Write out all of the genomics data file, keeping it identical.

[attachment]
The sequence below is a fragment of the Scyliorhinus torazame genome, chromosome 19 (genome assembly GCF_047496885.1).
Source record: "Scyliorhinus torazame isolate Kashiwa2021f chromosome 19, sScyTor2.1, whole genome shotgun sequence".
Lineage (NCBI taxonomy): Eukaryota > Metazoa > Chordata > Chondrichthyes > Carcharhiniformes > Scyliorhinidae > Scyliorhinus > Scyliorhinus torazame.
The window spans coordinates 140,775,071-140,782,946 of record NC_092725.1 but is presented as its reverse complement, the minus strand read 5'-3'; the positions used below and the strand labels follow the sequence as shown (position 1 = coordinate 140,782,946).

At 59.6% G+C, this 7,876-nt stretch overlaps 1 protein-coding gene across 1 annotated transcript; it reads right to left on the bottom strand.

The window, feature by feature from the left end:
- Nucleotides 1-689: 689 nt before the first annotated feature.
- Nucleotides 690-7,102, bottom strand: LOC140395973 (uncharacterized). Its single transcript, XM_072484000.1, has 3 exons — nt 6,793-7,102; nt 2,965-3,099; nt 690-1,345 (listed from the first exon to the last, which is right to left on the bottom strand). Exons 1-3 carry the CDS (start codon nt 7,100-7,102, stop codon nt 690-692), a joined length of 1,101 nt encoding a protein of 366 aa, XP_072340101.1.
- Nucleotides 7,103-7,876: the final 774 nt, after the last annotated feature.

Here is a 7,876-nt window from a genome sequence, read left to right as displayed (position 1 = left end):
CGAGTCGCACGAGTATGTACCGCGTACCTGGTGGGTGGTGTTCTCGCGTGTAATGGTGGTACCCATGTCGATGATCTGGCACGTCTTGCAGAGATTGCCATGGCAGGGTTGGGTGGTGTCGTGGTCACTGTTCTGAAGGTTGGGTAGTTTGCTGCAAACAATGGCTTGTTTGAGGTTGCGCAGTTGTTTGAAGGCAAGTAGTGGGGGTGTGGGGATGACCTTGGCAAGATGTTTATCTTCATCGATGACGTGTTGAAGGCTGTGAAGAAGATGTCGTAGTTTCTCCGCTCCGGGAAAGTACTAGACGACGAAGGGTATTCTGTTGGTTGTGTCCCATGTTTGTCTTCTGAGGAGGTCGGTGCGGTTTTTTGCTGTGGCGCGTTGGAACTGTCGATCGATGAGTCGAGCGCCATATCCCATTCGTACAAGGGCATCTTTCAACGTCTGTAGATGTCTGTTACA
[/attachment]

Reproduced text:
The sequence below is a fragment of the Scyliorhinus torazame genome, chromosome 19 (genome assembly GCF_047496885.1).
Source record: "Scyliorhinus torazame isolate Kashiwa2021f chromosome 19, sScyTor2.1, whole genome shotgun sequence".
Lineage (NCBI taxonomy): Eukaryota > Metazoa > Chordata > Chondrichthyes > Carcharhiniformes > Scyliorhinidae > Scyliorhinus > Scyliorhinus torazame.
The window spans coordinates 140,775,071-140,782,946 of record NC_092725.1 but is presented as its reverse complement, the minus strand read 5'-3'; the positions used below and the strand labels follow the sequence as shown (position 1 = coordinate 140,782,946).

At 59.6% G+C, this 7,876-nt stretch overlaps 1 protein-coding gene across 1 annotated transcript; it reads right to left on the bottom strand.

The window, feature by feature from the left end:
- Nucleotides 1-689: 689 nt before the first annotated feature.
- Nucleotides 690-7,102, bottom strand: LOC140395973 (uncharacterized). Its single transcript, XM_072484000.1, has 3 exons — nt 6,793-7,102; nt 2,965-3,099; nt 690-1,345 (listed from the first exon to the last, which is right to left on the bottom strand). Exons 1-3 carry the CDS (start codon nt 7,100-7,102, stop codon nt 690-692), a joined length of 1,101 nt encoding a protein of 366 aa, XP_072340101.1.
- Nucleotides 7,103-7,876: the final 774 nt, after the last annotated feature.

Here is a 7,876-nt window from a genome sequence, read left to right as displayed (position 1 = left end):
CGAGTCGCACGAGTATGTACCGCGTACCTGGTGGGTGGTGTTCTCGCGTGTAATGGTGGTACCCATGTCGATGATCTGGCACGTCTTGCAGAGATTGCCATGGCAGGGTTGGGTGGTGTCGTGGTCACTGTTCTGAAGGTTGGGTAGTTTGCTGCAAACAATGGCTTGTTTGAGGTTGCGCAGTTGTTTGAAGGCAAGTAGTGGGGGTGTGGGGATGACCTTGGCAAGATGTTTATCTTCATCGATGACGTGTTGAAGGCTGTGAAGAAGATGTCGTAGTTTCTCCGCTCCGGGAAAGTACTAGACGACGAAGGGTATTCTGTTGGTTGTGTCCCATGTTTGTCTTCTGAGGAGGTCGGTGCGGTTTTTTGCTGTGGCGCGTTGGAACTGTCGATCGATGAGTCGAGCGCCATATCCCATTCGTACAAGGGCATCTTTCAACGTCTGTAGATGTCTGTTACA